Adafruit EGA (I think) from arduino
jws at jwsss.com
Wed Apr 15 23:06:22 CDT 2015
I think what they are doing here is driving an EGA monitor in CGA mode
with an arduino.
That seems to be a handy thing to have in an old computer bag of tricks.
i'd also like to have a circuit to grab semi static video off of CGA or
EGA ports into Arduino. I'll post another bit with a sync generator
shield for Arduino for that purpose.
You may need to be on Google plus to get the following. I'll post the
text below the Adafruit link which is mentioned in the post.
*CGA Output to IBM Enhanced Color Display from Teensy 3.1*
Benjamin Gould made this cool project with his CGA monitor using Teensy
via paradigm lift
/A while back, while hunting for an IBM PC AT Model F keyboard, I came
across a Craigslist ad that said something like “IBM Model 570 computer
for sale with monitor and keyboard, $50″. I realized that it was
probably a typo and that they meant Model 5170, which was the IBM PC AT.
To make a short boring story shorter, the keyboard with the system was a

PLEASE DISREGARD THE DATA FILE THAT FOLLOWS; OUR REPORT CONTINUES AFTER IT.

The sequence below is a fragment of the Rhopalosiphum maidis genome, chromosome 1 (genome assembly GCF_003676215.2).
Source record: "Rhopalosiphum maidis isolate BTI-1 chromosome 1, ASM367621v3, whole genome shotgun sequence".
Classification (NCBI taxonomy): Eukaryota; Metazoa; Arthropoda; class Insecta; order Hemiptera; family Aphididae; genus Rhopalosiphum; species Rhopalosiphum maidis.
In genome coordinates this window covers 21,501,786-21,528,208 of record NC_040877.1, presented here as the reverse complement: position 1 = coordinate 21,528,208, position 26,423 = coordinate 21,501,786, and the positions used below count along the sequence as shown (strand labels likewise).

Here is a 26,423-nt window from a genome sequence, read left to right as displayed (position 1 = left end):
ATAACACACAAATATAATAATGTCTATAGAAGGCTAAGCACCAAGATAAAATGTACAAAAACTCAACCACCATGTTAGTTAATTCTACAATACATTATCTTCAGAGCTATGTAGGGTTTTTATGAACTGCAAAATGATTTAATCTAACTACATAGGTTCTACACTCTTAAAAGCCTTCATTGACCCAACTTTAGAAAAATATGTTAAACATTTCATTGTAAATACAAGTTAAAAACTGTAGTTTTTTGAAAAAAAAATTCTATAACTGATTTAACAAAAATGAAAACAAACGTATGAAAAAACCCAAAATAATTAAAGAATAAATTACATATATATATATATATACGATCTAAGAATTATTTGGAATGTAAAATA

1986 Model M instead of Model F, but by itself was worth more than $50
anyhow so I lugged the whole thing home and sold the keyboard to cover
the cost. I set the PC and monitor aside for a while until I became
curious if you could drive the monitor with a microcontroller, and I
came across this post on //hackaday.com <http://hackaday.com>//./
/The aforementioned post featured a project by a hacker who was able to
get a signal from his Arduino Uno to show up on a CGA monitor. His
demonstration only had horizontal lines, which is much easier than
sending individual pixels. Still, his proof of concept project was very
encouraging and gave me a great jumpstart on the timing calculations
that I would need. Here’s some quick notes regarding the scanning:/
/• The pixel clock for CGA was 14.31818 MHz. Take the reciprocal of that
i number (1/14318180) to find that it takes about 0.06984 microseconds
/• CRT display has electron emitting beams that are rapidly moved across
a phosphor screen to create an image. At the end of each line the beams
are turned off as they move back to left side of the screen and down 1
pixel. After the last visible horizontal scan line they are also turned
off long enough for the beams to retrace vertically./
/• In between each horizontal and vertical scan, a synchronization
signal is emitted as well. For CGA, there are dedicated HSYNC and VSYNC
lines that carry these signals./
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